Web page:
William Tyndale Translator of the Scriptures, Reformation Martyr, 1536
Born in Gloucestershire in about the year 1494, William Tyndale studied first at Magdalen Hall, Oxford, and then at Cambridge. He became determined to translate the Scriptures from the Greek directly into contemporary English but was thwarted in this by the Bishop of London. So William settled in Hamburg in 1524, never returning to England. When the first copies of his translation arrived in England in 1526, it was bitterly attacked as subversive by the ecclesial authorities. He spent much of the rest of his life making revisions to his work, but also writing many theological works. His life’s-work proved good enough to be the basic working text for those who, at the beginning of the following century, were to produce what became known as the Authorised Version of the Bible. He was eventually arrested in 1535 and imprisoned in Brussels on charges of heresy. He was first strangled and then burnt at the stake on this day in 1536. His last words were, “Lord, open the King of England’s eyes.”
2 Timothy 3. 12-17
Indeed, all who want to live a godly life in Christ Jesus will be persecuted.But wicked people and impostors will go from bad to worse, deceiving others and being deceived. But as for you, continue in what you have learned and firmly believed, knowing from whom you learned it, and how from childhood you have known the sacred writings that are able to instruct you for salvation through faith in Christ Jesus. All scripture is inspired by God and is useful for teaching, for reproof, for correction, and for training in righteousness, so that everyone who belongs to God may be proficient, equipped for every good work.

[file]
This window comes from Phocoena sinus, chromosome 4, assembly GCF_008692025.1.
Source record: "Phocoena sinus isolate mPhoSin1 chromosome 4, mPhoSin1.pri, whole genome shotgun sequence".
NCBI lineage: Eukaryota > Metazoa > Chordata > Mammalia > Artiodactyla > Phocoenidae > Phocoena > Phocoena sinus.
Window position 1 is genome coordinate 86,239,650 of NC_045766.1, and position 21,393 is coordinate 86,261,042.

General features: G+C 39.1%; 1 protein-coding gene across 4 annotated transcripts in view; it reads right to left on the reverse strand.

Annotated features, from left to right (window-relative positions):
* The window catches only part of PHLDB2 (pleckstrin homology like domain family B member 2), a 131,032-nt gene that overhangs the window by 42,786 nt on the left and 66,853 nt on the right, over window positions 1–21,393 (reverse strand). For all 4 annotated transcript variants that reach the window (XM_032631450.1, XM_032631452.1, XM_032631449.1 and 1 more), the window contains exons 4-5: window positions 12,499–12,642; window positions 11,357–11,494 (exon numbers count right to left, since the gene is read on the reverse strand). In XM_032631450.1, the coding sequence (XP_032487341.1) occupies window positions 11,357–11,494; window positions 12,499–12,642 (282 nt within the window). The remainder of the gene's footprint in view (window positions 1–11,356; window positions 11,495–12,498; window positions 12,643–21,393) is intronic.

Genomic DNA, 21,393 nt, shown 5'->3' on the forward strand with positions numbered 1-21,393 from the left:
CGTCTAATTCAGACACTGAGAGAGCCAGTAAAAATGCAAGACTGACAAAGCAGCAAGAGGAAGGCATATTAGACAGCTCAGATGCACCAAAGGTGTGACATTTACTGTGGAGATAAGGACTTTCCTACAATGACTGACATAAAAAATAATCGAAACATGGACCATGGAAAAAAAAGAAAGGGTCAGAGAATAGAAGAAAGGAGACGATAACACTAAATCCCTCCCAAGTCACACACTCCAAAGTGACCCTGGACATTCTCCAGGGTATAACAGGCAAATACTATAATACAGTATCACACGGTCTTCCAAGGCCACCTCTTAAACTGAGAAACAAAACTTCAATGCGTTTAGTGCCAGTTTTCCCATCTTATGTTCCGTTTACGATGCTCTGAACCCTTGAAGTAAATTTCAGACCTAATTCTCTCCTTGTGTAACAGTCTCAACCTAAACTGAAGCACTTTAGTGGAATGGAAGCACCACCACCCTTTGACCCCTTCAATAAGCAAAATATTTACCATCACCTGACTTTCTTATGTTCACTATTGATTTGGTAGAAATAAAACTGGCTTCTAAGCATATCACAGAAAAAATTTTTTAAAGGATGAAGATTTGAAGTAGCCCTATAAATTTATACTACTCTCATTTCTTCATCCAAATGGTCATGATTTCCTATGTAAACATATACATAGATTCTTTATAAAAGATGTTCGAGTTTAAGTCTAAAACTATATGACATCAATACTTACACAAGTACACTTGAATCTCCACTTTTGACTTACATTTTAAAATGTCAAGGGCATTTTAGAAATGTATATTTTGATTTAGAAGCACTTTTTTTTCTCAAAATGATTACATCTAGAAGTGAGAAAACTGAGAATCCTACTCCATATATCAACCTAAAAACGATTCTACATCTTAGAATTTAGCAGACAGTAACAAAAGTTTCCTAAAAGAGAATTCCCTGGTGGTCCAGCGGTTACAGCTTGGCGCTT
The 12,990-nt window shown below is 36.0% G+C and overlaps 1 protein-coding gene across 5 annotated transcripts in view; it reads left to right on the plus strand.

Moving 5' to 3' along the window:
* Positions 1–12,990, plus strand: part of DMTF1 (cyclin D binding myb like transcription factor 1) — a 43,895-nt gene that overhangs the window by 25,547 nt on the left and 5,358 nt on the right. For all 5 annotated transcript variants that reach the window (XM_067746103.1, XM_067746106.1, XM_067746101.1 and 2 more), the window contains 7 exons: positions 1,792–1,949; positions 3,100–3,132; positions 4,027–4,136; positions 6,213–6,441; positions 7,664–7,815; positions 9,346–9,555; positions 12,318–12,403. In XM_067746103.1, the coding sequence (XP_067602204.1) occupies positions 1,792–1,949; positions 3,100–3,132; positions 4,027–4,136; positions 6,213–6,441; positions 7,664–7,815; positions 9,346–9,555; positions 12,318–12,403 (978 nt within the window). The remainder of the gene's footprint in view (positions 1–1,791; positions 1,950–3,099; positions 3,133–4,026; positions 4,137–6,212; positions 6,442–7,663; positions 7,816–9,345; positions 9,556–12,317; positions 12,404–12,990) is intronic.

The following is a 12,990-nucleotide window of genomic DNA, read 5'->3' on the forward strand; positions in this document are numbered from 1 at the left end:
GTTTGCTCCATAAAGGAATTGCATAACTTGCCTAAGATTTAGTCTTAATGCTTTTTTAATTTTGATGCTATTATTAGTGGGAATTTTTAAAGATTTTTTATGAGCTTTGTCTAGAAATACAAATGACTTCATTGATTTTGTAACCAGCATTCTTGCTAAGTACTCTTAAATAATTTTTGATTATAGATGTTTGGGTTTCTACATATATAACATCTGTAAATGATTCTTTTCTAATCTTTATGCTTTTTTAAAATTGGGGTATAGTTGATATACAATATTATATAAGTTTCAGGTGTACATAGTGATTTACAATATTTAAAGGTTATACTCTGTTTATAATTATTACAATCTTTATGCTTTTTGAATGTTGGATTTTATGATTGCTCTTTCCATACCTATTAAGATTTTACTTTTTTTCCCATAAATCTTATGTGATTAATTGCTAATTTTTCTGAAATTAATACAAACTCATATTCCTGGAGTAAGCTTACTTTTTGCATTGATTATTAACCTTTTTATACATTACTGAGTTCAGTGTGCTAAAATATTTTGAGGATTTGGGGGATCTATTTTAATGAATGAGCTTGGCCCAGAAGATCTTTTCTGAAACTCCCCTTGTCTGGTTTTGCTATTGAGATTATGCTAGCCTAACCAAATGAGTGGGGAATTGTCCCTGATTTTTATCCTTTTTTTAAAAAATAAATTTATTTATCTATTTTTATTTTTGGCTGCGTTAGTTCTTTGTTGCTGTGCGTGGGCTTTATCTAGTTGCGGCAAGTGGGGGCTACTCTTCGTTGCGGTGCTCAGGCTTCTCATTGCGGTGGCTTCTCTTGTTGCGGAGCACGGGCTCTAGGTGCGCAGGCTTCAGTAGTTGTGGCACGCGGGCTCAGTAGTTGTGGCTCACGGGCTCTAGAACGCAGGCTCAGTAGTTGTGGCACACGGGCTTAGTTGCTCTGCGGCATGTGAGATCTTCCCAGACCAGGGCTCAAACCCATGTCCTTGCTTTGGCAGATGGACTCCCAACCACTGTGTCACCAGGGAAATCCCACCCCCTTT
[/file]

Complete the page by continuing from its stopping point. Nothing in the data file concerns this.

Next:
During my time as an undergraduate theologian, I came to the realisation that the simple Reformation maxim of sola scriptura (‘by scripture alone’) was actually a bit more complicated than the two words suggested. Our Reformation forebears looked to Scripture as the primary source of our life, naturally, but instead of slavishly adopting every word and verb conjugation they looked to the way in which it was brought alive by the discernment of the Holy Spirit. They considered it as the Word inspired for life, giving direction to God’s people in the Church throughout the ages.
Such inspiration was aided through the translation of the Hebrew and Greek scriptures into the vernacular. William Tyndale (c.1494-1536) utilised the new printing press technology of the early Sixteenth Century to mass-produce English translations of Scripture. The availability of Scripture in English, along with his work to share Luther’s ideas in his other publications, undoubtedly played a key role in spreading the ideas of the Reformation to England. His ‘heretical’ translation cost him his life, but provided a Reformed reading of the Scriptures that guided generations.
In our generation, we find ourselves culturally in the line of Tyndale and the Reformers. When we sit down to study the Bible, we might find it difficult sometimes to see all Scripture as useful for teaching, reproof, correction and training in righteousness. There are even parts that sometimes seem devoid of God’s inspiration. Finding a way of discerning scripture in our lives, even the bits we struggle with, seems to be a challenge before us.
In the Basis of Union, the URC ‘believes that, in the ministry of the Word, through preaching and the study of the Scriptures, God makes known in each age his saving love, his will for his people and his purpose for the world’ (§A.13). If we’re to continue the work of our Reformation forebears, it seems only right that we pick up this mantle and seek the Word inspired for life – as a Word of transformation and a Word for the world. We may never be able to adopt every word of Scripture before us, but when we remember each word to be inspired by God and given to show God’s saving love, then we can work to discern God’s Word to us as faithful, committed followers, equipped for every good work.
On sacred page, and in holy inspiration, help us to see your Word to us. Give us the courage to listen for your wisdom, that we may see words that teach, improve, inform and instruct and may be transformed into your perfect people. Amen.
The Rev’d Dr Matthew Prevett is the Minister of St Andrew’s URC, Monkseaton and a Northern Synod Minister